Whether you are just a beginner or a more seasoned gardener nothing will feed your soul more than a fabulous display of spring bulbs. Planted en masse, the luscious colors, subtle fragrances and long blooming flowers creates a wonderful prelude for the unfolding spring season. A carefully selected collection of spring bulbs will provide a symphony of successive blooms that will enliven your garden with many months of amazing color and fragrance.

By incorporating a mix of early, middle and late blooming bulbs, you are ensured of a display that will span several months. The early bloomers of March and April are snowdrops, crocus, Iris reticulata, Scilla, Chionodoxa followed by daffodils and hyacinths. With careful planning now, the entire month of April can be a spectacular display of flowering bulbs in a multitude of forms and a rainbow of colors.

Autumn Considerations

Divide and Conquer

September and early October are the best times to divide most perennials — these are clumps of overgrown Japanese iris that have declined in their flowering. Watch what happens…


Start by digging out the bulky clump.


A tarp is helpful to use as you are working.


Divide each clump into halves and then divide those halves into fourths – keep dividing until you have smaller divisions that are about 3-4″ wide.


This original overgrown clump created 16 new iris plants that will produce a much healthier plant and beautiful flowers next June.


When planting any new perennial, dig a hole about twice the size of the plant — add organic fertilizers to the bottom of the planting hole.


Replant each division into a larger hole that has been amended with fertilizer and topped off with generous amounts of good garden compost.


Top dress the entire area around the planting hole with compost and then water well.


Water each new division well–Japanese iris demand  rich, moist acid soil — remember to divide you perennials every 3-4 years to get them healthy and thriving and they will reward you with wonderful flowers throughout the growing season.

Spring’s Instant Unexpected Color

Early Spring Perennials always provides some instant unexpected color for your

Usually in early April, somewhere between the waning blooms of daffodils and before
the massive display of May flowers, early bloomers such as candytuft, phlox subulata,
forget-me-nots and leopardsbane fill a nice spot in the garden. Subtle, petite and
unobtrusive, they can still make a commanding presence in soft spring-like tones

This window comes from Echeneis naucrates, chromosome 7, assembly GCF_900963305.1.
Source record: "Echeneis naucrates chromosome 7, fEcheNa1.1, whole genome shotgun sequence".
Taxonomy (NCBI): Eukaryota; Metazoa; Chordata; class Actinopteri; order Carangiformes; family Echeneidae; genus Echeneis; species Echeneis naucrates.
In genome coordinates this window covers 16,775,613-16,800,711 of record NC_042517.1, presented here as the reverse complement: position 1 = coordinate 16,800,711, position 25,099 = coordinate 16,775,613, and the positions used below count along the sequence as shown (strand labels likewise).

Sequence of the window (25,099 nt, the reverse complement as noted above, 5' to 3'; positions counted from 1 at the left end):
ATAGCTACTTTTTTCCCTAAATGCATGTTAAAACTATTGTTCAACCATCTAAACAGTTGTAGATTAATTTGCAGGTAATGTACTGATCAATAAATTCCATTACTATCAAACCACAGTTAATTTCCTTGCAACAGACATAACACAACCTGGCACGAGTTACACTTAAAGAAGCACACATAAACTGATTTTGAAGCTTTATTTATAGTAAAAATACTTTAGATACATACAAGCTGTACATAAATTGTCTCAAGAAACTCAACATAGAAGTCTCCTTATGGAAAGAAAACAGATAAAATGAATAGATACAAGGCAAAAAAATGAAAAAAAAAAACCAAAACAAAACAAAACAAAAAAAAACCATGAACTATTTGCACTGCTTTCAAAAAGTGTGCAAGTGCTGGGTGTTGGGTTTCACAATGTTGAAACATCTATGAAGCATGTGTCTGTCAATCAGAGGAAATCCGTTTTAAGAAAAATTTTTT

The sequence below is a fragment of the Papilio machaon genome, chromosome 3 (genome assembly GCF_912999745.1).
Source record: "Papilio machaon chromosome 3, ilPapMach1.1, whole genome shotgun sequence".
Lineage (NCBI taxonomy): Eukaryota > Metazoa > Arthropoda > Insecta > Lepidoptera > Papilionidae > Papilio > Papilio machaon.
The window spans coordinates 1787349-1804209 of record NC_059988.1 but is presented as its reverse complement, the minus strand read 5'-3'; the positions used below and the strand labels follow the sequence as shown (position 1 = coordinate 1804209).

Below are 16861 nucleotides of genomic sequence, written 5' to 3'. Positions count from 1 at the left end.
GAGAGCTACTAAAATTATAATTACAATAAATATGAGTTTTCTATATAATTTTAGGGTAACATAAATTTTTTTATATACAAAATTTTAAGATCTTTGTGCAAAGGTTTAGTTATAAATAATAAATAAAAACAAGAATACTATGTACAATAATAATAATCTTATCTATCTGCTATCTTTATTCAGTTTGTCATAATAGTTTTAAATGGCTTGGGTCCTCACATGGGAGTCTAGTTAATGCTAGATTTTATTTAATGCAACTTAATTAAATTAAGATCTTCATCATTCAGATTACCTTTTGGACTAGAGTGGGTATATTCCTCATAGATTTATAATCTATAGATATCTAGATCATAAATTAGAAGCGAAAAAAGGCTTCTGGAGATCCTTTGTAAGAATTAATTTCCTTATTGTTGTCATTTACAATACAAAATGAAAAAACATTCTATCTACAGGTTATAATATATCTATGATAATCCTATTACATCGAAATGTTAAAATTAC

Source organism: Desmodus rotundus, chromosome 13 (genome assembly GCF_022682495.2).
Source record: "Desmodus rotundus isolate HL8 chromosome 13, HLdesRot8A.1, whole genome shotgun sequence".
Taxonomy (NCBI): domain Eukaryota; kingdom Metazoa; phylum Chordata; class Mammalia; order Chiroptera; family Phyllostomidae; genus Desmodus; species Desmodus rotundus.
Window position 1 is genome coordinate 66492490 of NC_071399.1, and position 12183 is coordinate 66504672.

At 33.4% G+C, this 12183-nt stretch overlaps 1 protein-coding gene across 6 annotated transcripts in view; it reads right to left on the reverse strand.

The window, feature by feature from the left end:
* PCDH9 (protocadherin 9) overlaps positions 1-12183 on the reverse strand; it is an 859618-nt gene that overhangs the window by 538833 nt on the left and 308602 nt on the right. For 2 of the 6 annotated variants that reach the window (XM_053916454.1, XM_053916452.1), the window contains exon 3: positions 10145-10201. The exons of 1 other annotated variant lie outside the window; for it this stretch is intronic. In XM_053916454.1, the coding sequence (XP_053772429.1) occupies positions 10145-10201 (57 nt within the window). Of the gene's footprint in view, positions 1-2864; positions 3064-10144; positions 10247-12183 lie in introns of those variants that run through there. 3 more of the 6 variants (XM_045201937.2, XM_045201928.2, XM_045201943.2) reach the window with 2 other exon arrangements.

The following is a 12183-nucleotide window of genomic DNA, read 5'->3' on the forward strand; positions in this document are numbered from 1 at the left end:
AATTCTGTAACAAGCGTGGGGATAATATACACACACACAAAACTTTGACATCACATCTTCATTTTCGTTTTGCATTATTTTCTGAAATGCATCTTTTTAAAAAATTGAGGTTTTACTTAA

covering the otherwise barren ground with unexpected color. Even though they tend to
be fleeting, these delicate beauties deserve a special place in your perennial garden.
They are an exceptional addition to spring bulbs as the color complement and reinforce
each other.

Of special significance are the spring ephemerals such as Virginia bluebells, trillium,
mayapple, trout lily and bloodroot. They create little niches in the garden once the soil
start to warm, emerging from dormancy and flooding the garden with soft pastel colors.
Growing quickly, they burst almost overnight into flower, providing pollen and nectar for
an abundance of early insects such as bee, flies, and early bumblebees. After flowering
these plants quickly fade and form seed before gradually go dormant. Once dormant, it
is important to mark where they are in the garden and protect their roots from damage
during the busy gardening months of the summer.

With little encouragement, these early spring stalwarts will return and multiply each year
during a time when little else is blooming. They are the perfect companion to native
ferns and hostas.

Early Spring Bloomers No Garden Should Be Without

Since the winter has been so mild we are now seeing lots of early blooming shrubs along with all the tiny early spring bulbs emerging through sodden soil and snow. As the days lengthen, the sun warms the soil allowing buds to swell and unfurl opening several weeks earlier this year. These shrubs along with spring bulbs are tenacious and resilient even when night temperatures suddenly drop and the days can be grey and windy. These shrubs and bulbs can be unobtrusive in a lovely range of pastel colors with forms that grace our early spring landscape in their subtleness and unexpected blooms.

As an added bonus, these early bloomers will continue to flower for several weeks as the cooler temperatures will evolve into warmer days. We can expect several more weeks of blooms with these unique plants—all the more reason to plan adding some of these delightful plants for your late winter/early spring garden next year.

House Plants Bring the Garden Inside

When it is cold and grey outside, house plants can truly enliven your home bringing the essence of the garden inside.



For the most part, we are home-dwellers in the Winter. For that reason, it is important to use house plants to infuse our interiors with vitality and fresh energy. House plants inject a lightness and vibrancy into the home improving air quality by increasing oxygen levels, removing toxins from the air and above all enhancing the quality of life by adding a healthy green ambiance to all the rooms in your home.

When selecting house plants, consider matching the right plants to the right growing conditions. A south or west facing window works well for sun lovers. Consider jasmine, amaryllis, aloe and jade plants. For low light areas, begonias, ferns, ivy and the indestructible aspidistra all work well.